UPDATE There was a similar incident recently in Forsyth Counth. This is a repost. There are some crucial details left out of this post. Readers are encouraged to read the Esquire magazine article, Counter-Terrorism Is Getting Complicated. Pictures are from The Library of Congress.




Jane Fonda And J. Edgar Hoover

Posted in Georgia History, GSU photo archive, History, Politics, War by chamblee54 on June 5, 2021

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This repost is a work of speculation, and has no basis in proven fact.The thesis cannot be proved nor disproved. Pictures are from “The Special Collections and Archives, Georgia State University Library”.

Listening to talk radio while you drive is a dangerous activity. You might start to think, and look at the man behind the screen. Neal Boortz was on a rant today about Jane Fonda. It it the same story you have heard many times…she gave aid and comfort to the enemy, she is a traitor, American troops died because of her, she should have been executed.

Sometimes when you hear something too many times, you begin to have doubts about what you heard. A light bulb went off in PG’s head when he heard the Fonda Rant again..
.What if Jane Fonda was working for the US government when she went to Hanoi?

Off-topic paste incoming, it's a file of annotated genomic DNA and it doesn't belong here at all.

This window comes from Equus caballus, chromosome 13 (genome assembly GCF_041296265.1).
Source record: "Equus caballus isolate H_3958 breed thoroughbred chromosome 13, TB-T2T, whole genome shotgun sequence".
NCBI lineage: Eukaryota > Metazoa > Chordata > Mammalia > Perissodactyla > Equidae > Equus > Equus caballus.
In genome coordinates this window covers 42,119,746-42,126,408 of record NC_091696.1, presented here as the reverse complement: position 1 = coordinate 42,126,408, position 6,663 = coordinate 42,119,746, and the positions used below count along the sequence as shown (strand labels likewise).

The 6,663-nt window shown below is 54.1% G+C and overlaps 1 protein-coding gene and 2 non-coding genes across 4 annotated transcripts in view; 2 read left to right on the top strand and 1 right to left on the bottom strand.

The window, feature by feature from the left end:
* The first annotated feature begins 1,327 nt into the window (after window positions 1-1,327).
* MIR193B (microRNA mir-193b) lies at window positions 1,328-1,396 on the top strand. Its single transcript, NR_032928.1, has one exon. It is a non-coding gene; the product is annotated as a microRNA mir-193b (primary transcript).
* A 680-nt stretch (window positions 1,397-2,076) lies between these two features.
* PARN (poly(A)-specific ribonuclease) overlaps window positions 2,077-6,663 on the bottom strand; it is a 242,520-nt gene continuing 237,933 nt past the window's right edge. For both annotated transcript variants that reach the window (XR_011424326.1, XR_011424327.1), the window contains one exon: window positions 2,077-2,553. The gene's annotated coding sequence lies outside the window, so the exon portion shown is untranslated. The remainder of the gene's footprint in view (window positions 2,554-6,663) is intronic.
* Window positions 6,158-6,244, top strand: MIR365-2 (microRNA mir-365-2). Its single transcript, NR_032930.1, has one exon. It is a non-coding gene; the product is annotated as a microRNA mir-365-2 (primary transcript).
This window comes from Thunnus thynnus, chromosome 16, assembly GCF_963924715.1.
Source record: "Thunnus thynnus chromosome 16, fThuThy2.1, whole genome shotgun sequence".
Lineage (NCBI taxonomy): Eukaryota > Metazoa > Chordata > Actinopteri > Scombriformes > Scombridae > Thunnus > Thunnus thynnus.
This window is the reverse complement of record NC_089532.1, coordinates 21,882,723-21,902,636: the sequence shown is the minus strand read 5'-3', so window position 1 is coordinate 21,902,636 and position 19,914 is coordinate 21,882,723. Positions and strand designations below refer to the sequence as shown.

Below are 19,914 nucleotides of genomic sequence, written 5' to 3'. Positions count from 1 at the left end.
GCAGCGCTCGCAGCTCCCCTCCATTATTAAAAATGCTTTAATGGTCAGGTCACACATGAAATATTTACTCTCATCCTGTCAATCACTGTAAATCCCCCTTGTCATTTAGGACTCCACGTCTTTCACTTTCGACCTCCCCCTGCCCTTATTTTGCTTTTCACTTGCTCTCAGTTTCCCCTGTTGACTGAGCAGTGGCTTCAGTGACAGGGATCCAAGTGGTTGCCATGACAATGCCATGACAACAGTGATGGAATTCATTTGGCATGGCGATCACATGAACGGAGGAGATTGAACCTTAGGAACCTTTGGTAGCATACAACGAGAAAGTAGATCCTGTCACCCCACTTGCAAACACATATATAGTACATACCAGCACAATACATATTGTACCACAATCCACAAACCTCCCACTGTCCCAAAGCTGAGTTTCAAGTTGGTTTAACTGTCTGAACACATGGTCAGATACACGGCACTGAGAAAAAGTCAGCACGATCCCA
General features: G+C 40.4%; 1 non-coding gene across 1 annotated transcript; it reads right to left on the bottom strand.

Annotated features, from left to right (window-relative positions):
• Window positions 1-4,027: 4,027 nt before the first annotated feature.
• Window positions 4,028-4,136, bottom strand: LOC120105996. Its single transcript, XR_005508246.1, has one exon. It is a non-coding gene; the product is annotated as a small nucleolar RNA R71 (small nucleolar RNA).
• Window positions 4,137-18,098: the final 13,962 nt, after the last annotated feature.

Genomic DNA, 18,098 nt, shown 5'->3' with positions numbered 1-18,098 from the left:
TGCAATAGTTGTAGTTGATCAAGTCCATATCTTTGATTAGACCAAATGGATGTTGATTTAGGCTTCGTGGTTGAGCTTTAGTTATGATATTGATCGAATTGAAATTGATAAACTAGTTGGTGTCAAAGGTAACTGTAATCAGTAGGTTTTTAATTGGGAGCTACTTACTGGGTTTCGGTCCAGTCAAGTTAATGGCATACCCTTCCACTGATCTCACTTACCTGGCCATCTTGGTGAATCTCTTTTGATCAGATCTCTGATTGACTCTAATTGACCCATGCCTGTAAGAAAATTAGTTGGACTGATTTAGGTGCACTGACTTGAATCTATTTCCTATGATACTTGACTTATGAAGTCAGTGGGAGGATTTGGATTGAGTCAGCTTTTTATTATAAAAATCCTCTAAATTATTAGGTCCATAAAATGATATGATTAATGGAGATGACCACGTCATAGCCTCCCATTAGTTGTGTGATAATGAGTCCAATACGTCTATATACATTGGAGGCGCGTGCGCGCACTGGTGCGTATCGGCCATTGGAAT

What was in it for the government? This trip gave our government a discredited leader of the antiwar movement to denounce. When the government was trashing Jane Fonda, they did not have to defend the disastrous policies of that war.

Miss Fonda has been an icon of right wing hatred ever since, as well as of military training. One story has Miss Fonda giving the North Vietnamese information about activities by American forces. How would she get this information?

The infamous trip to Hanoi took place in the Summer of 1972. American troops were being withdrawn, and anti war protests lost most of their passion. (It was also soon after the death of F.B.I. Director J. Edgar Hoover, and the Watergate burglary) The war in Vietnam was essentially over for America. We were no longer trying to win, but to negotiate a face saving treaty. President Nixon called it “Peace with Honor”. Miss Fonda’s actions had little impact on these negotiations.

Miss Fonda made some radio broadcasts from Hanoi. Is it possible that coded messages to our troops were included in these broadcasts? Is it also possible that she gave the North Vietnamese misinformation on purpose?

Why would a women known for her left wing activism do such a thing? Maybe, the FBI had some dirt on her, and blackmailed her.